I Wandered into Warframe
I have never had much luck in finding free-to-play games on consoles that appeal to me. In my mind, they usually fall into two categories. The first is the overly confusing title with a high skill level requirement and an unwelcoming community and the second is the initially fun title that kills my enthusiasm when I hit the paywall after 2 hours. So when I installed Warframe I didn’t have high hopes. In fact, I had tried Warframe previously, way back when it first came to PS4 and I found it both confusing and daunting. But I had heard good things around the traps, saying it had improved greatly and it wasn’t so much of a challenge to get into anymore. So with some scepticism, I downloaded the game onto my Xbox, fully prepared to uninstall again after a few hours. Well, I can say I am now 15 hours in and have no intention of getting out of the game anytime soon.
What I found was very different from the game I first tried years ago. I was greeted with a welcoming introduction, that obviously took some cues from games like Destiny. It guided me through the setup, helping me choose my class, weapons and skills in a natural and appealing manner. It also taught me the skills essential to playing and let me loose into a series of missions that told a small (if somewhat forgettable) story designed to reinforce those early lessons and get me ready for the serious bounty of content on offer. The opening missions showed me a third person shared world shooter with a surprising amount of depth in the mechanics and got me past the brick wall that used to greet players when it first hit consoles.
I am so glad this change was made to the game because I am having a blast. It taps into those same feelings that Destiny did, with group activities and solo questing both equally valid ways to play. The game appears to scale nicely too, so the enemy count is vastly increased when four people are teamed up as opposed to someone kicking about by themselves. In fact, I would say it caters to this sort of gameplay much better than Destiny did, keeping things challenging and engaging no matter how many people were teamed up. Not an insignificant achievement in my eyes.
Where things start getting a little bit daunting is at the 6-hour mark or so. The game really opens up and it becomes apparent just how much there is to do in the game. None of it is gated behind a paywall either which is nice. From what I have seen players can pretty much do everything in-game with their starting loadout as long as they use the mod system in a smart way (and get a little luck in regards to what drops from dead enemies). New weapons, pets, companions and even Warframes (the name of the suit the playable character is wearing) can be created using a foundry, but this is quite the process with components, blueprints and long wait times all factoring in. You can skip this with premium currency, it is a free-to-play game after all, but it is nice that there is still a way through without spending real-world money.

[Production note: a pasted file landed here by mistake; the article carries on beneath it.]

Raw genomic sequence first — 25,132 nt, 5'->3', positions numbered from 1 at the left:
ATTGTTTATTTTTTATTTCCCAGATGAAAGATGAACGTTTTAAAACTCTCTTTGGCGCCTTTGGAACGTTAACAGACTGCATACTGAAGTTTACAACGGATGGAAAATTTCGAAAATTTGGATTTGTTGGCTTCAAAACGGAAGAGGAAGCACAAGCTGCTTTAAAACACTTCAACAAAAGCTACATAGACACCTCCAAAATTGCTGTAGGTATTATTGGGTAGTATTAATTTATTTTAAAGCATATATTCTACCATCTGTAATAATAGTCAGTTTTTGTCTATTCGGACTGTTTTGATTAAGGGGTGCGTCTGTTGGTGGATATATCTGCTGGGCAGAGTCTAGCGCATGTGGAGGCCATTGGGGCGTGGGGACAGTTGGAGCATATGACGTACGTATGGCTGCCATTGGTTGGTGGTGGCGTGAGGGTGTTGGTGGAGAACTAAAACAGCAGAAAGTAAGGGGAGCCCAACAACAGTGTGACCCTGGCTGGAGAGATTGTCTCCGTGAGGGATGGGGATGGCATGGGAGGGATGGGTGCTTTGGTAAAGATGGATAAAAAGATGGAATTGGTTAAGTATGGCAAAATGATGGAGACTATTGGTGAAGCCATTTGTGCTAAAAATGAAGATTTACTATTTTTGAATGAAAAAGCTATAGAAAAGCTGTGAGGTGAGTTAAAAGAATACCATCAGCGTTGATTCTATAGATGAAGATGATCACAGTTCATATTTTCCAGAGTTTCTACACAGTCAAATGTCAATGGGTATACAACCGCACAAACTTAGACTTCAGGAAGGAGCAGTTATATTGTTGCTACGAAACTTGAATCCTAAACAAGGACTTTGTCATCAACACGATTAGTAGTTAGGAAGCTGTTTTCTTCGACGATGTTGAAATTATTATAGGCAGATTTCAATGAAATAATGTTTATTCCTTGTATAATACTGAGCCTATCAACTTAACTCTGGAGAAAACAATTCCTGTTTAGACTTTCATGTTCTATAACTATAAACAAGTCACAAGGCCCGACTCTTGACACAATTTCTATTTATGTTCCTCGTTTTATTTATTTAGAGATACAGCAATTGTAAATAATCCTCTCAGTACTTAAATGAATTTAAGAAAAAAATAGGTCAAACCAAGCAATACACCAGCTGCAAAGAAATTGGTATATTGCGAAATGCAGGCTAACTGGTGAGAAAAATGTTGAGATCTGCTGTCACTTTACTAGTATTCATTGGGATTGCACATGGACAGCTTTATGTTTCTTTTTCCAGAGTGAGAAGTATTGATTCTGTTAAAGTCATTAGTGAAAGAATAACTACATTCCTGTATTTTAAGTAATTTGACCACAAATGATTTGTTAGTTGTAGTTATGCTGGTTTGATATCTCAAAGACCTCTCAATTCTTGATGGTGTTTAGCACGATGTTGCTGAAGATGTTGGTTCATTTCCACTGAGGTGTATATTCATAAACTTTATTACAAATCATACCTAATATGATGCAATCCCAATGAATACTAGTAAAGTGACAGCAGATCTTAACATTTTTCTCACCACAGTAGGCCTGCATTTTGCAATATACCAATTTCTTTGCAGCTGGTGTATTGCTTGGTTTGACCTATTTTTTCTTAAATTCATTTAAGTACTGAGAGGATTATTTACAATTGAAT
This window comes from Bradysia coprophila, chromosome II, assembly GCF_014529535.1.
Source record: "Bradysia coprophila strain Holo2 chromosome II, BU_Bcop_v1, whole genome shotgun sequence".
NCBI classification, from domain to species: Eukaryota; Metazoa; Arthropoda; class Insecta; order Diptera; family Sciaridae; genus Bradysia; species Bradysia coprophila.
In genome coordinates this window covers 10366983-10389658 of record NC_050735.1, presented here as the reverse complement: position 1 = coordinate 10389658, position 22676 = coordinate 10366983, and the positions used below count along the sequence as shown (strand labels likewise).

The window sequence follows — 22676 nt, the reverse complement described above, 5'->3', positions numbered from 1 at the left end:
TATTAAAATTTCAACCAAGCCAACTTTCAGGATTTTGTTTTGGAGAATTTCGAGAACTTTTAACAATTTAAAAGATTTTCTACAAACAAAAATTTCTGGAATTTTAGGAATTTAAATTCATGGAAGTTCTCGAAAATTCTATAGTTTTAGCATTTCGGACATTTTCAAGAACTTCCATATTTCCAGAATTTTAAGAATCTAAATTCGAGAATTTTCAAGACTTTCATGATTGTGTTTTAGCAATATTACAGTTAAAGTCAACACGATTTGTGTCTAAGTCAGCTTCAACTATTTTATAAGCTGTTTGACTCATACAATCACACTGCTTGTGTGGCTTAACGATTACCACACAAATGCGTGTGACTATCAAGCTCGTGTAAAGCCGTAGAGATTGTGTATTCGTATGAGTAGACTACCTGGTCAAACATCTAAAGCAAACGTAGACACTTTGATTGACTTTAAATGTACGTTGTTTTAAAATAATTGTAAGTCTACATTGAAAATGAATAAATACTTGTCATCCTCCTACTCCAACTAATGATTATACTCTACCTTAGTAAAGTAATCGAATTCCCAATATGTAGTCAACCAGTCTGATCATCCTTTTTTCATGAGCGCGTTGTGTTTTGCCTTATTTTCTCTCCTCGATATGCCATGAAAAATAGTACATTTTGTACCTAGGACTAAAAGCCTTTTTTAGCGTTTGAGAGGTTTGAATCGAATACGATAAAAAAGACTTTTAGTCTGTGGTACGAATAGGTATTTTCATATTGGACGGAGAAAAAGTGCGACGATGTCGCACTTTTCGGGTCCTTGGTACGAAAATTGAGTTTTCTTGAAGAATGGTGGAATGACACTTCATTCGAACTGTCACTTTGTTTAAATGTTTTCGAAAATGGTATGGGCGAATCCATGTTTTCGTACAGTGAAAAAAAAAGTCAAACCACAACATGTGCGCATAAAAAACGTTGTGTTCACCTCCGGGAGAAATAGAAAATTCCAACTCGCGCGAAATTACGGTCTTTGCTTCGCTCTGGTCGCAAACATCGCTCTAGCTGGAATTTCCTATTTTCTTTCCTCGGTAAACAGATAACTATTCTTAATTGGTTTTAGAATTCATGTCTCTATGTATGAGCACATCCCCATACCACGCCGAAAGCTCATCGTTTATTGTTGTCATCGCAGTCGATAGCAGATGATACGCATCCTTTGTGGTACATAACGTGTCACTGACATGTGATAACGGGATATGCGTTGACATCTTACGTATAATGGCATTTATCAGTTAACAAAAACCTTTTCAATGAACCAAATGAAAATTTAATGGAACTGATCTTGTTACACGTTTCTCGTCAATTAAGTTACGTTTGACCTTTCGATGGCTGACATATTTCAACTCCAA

At about the 10-hour mark, I really began to find my grove, mixing up match-made missions, bounty hunting in an open world area and progressing story missions. I found I could happily dip into the game for a quick 30-minute blast or a multiple hour extended stay. Considering I was getting so much enjoyment I felt it was only fair that I gave the developers a little bit of my hard earned to say thanks for the good times. I purchased the starter pack for about $25 dollars and as a result got some premium currency, a couple of in-game items and a desire to go even further into the game. With this sudden boost to my in-game bank account, I lashed out, bought a couple of new weapons and a weird floating sidekick that packs a sniper rifle all of which only further reveal how much there is to see and do in Warframe. If you are a compulsive completionist you might want to avoid this one, you would be at it for a very long time.
The other great thing about Warframe is that I have been playing with my eldest son. No need for my house to buy two copies means that we can both dive in a go questing around the solar system together. As anyone who is in the same position would tell you, playing with your kids is worth the price of the download alone. We go off, do some wave missions, bag each other out, hunt down loot as a pack. These father/son moments cannot be valued, they are simply priceless.
All of this doesn’t hide the fact that Warframe has some problems. There is still some areas of the game that seem convoluted and bolted-on. Earning anything without buying can be a bit of a slog and there is a little lack of variety in the enemy types but none of this has halted my enjoyment. This is a game I went in expecting to be down on, a game I thought I had almost no chance of enjoying. Yet here I am typing away and all I can think of is diving back in for another round. I am sure there will come a point where I can happily walk away and say “I’m done” but I feel like, right now, I am a long way from that point. Please folks, give Warframe a go. After all, the price is right and it may just surprise you.
Dad, Gamer, Writer, Husband all rolled into one big ball of random matter.
Editor of Player 2, Matt spends his time yelling at strangers as they walk past, imploring them to visit Player 2. Sadly this tactic hasn’t yielded any significant results but he keeps on trying regardless.
Writes on Ngunnawal land.